3.2. Increased Expression and Nuclear Translocation of p65 in 2-CE Treated Rat Astrocytes along with the Exposure Duration and Concentrations

The protein levels of p65 increased in the whole cell lysate within 8 h of 2-CE exposure, and remained significantly above the control levels at 12 h (Figure 2A). Moreover, those were significantly higher in the 15 and 30 mM groups compared with the control group or 7.5 mM group, and were also significantly higher in the 30 mM group compared with the 15 mM group (Figure 2B). In addition, the p65 mRNA levels also increased with 2-CE treatment (Figure 2C). The nuclear p65 protein levels in the 15 and 30 mM 2-CE treated cells, and the nuclear translocation ratios of p65 in cells treated with every 2-CE dose, were significantly higher than in the untreated control cells (Figure 2D–F). However, 2-CE treatment did not have an obvious effect on cytosolic p65 protein levels.

3.3. Increased Expression and Phosphorylation of IκBα in 2-CE Treated Rat Astrocytes along with the Exposure Concentrations

The IκBα protein levels decreased significantly in 2-CE treated astrocytes, whereas their IκBα mRNA levels increased significantly. Furthermore, the level of p-IκBα in the 30 mM group was significantly elevated compared with the control group and other exposure groups (Figure 3A,B). This clearly indicated that 2-CE treatment could enhance phosphorylation and degradation of IκBα, and activation of NF-κB in the astrocytes. In addition, our results also demonstrated that the transcriptional activation of IκBα was induced in 2-CE-treated astrocytes, which was probably due to IκBα degradation and NF-κB activation.

3.4. Upregulated Expression and Phosphorylation of c-Jun and c-Fos in 2-CE Treated Rat Astrocytes along with the Exposure Duration and Concentrations

The c-Jun protein levels increased significantly in 2-CE treated astrocytes as early as 2 h, peaked at 8 h, and remained significantly above the control levels at 12 h. The levels of p-c-Jun increased remarkably by 4 h, and remained significantly above the control levels at 12 h (Figure 4A). Furthermore, the levels of both c-Jun and p-c-Jun in 2-CE-treated cells increased significantly in a dose dependent manner (Figure 4B). In addition, the c-Jun mRNA levels in these cells also increased significantly (Figure 4C). Similarly, the levels of both c-Fos and p-c-Fos increased rapidly as early as 1 h, and remained significantly high at 2 h (Figure 4D). Therefore, to explore the changes in c-Fos expression due to different 2-CE concentrations, the astrocytes were treated with 2-CE for 1 h. Furthermore, the levels of c-Fos and p-c-Fos increased after treatment with 2-CE in a dose dependent manner (Figure 4E). Likewise, the mRNA levels of c-Fos in 2-CE-treated cells increased significantly (Figure 4F).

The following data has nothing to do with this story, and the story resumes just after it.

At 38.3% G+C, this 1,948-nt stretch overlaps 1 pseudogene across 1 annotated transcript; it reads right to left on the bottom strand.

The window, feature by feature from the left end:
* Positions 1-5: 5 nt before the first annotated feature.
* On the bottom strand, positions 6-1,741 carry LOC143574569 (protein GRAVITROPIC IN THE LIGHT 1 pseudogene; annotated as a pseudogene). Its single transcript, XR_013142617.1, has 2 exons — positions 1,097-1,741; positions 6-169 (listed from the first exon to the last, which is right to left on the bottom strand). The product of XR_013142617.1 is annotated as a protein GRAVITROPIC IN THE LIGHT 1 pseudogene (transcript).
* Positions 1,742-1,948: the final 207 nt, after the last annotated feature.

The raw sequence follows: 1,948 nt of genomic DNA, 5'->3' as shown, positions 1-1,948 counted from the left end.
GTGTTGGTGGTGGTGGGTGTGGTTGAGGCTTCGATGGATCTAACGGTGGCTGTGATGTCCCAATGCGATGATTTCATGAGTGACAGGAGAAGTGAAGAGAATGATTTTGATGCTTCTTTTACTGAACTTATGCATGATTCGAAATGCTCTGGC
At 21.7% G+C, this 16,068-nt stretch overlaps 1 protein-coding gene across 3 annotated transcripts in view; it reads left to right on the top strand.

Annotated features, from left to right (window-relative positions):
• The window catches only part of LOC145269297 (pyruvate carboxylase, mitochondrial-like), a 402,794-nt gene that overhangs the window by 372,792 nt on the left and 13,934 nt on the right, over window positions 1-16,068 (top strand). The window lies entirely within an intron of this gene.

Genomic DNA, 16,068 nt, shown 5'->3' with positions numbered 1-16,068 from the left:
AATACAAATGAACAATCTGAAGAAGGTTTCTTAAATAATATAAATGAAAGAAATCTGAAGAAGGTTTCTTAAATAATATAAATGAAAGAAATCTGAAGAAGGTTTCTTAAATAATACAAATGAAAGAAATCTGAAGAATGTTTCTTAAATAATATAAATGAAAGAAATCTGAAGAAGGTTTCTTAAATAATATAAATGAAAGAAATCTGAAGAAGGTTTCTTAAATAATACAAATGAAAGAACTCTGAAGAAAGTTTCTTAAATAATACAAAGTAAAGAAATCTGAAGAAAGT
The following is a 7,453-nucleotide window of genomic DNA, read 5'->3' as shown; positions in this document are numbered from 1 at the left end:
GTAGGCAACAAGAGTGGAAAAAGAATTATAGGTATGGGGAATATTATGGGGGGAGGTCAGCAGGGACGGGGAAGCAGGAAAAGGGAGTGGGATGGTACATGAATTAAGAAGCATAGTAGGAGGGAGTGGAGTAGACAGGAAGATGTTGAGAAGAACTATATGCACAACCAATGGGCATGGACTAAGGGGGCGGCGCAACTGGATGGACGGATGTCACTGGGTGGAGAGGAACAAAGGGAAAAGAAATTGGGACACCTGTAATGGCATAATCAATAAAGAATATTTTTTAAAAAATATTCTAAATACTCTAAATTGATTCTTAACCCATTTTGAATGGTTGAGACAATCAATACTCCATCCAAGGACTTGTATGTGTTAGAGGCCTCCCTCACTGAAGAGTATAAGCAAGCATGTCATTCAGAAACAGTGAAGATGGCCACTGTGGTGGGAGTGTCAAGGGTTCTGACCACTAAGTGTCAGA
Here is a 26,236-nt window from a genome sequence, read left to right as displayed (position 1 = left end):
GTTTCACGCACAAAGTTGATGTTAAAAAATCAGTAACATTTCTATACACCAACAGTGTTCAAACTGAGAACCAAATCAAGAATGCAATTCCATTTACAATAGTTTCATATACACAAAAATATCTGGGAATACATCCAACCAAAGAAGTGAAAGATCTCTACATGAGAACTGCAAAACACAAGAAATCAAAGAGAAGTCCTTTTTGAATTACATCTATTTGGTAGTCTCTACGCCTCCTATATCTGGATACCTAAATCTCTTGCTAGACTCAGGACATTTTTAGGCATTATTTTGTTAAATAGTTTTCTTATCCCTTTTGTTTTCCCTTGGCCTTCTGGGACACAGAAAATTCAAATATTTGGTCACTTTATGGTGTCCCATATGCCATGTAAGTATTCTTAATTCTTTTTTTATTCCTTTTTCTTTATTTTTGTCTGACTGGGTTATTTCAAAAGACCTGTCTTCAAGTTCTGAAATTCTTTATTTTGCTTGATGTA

We therefore hypothesized that 2-CE induced overexpression and phosphorylation of c-Jun and c-Fos would activate AP-1 in the 2-CE-treated astrocytes. However, both c-Jun and c-Fos were overexpressed prior to their phosphorylation. In addition, as an immediate early gene, activation of c-Fos occurred earlier and was sustained for a very short time compared with c-Jun.

3.5. MMP-9 Overexpression Mediated by NF-κB and AP-1 in 2-CE-Treated Astrocytes

To determine the role of NF-κB or AP-1 activation in MMP-9 overexpression mediated by 2-CE, the cells were pre-treated for 2 h with PDTC or 1 h with SR11302, specific inhibitors of IκBα phosphorylation and AP-1 activity, respectively, before a 12 h treatment with 30 mM 2-CE. Pre-treatment of astrocytes with 25 µM PDTC significantly lowered the levels of p-IκBα, while both 10 and 25 µM PDTC downregulated IκBα mRNA levels induced by 2-CE exposure. In contrast, both 10 and 25 µM PDTC restored the IκBα protein levels reduced by 2-CE treatment. As a result of the changes in p-IκBα and IκBα levels, MMP-9 expression was also significantly lower in cells pre-treated with PDTC compared with those treated only with 2-CE (Figure 5A,B).
Similarly, pre-treatment with SR11302 also downregulated MMP-9 expression in a dose dependent manner (Figure 5C,D).

3.6. Roles of p38 MAPK Signaling Pathway in NF-κB and AP-1 Activation in 2-CE Treated Astrocytes